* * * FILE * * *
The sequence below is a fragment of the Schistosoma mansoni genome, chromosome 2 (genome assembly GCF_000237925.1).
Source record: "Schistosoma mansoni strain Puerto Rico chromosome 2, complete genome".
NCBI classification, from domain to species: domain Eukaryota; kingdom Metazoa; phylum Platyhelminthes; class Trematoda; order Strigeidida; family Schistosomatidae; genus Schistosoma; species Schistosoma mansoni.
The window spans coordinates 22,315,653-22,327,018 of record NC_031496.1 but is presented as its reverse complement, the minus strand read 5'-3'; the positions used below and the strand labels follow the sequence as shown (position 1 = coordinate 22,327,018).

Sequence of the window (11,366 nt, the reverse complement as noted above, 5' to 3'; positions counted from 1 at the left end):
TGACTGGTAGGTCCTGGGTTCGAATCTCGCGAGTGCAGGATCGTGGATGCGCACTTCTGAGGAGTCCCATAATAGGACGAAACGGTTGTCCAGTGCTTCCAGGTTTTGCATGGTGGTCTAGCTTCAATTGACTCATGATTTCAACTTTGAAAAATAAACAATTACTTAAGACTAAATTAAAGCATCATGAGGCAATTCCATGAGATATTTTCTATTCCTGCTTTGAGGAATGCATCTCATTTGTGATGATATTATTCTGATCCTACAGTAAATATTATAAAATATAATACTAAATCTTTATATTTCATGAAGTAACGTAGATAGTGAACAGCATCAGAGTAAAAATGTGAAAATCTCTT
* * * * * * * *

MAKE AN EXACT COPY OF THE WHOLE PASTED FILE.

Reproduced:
The sequence below is a fragment of the Schistosoma mansoni genome, chromosome 2 (genome assembly GCF_000237925.1).
Source record: "Schistosoma mansoni strain Puerto Rico chromosome 2, complete genome".
NCBI classification, from domain to species: domain Eukaryota; kingdom Metazoa; phylum Platyhelminthes; class Trematoda; order Strigeidida; family Schistosomatidae; genus Schistosoma; species Schistosoma mansoni.
The window spans coordinates 22,315,653-22,327,018 of record NC_031496.1 but is presented as its reverse complement, the minus strand read 5'-3'; the positions used below and the strand labels follow the sequence as shown (position 1 = coordinate 22,327,018).

Sequence of the window (11,366 nt, the reverse complement as noted above, 5' to 3'; positions counted from 1 at the left end):
TGACTGGTAGGTCCTGGGTTCGAATCTCGCGAGTGCAGGATCGTGGATGCGCACTTCTGAGGAGTCCCATAATAGGACGAAACGGTTGTCCAGTGCTTCCAGGTTTTGCATGGTGGTCTAGCTTCAATTGACTCATGATTTCAACTTTGAAAAATAAACAATTACTTAAGACTAAATTAAAGCATCATGAGGCAATTCCATGAGATATTTTCTATTCCTGCTTTGAGGAATGCATCTCATTTGTGATGATATTATTCTGATCCTACAGTAAATATTATAAAATATAATACTAAATCTTTATATTTCATGAAGTAACGTAGATAGTGAACAGCATCAGAGTAAAAATGTGAAAATCTCTT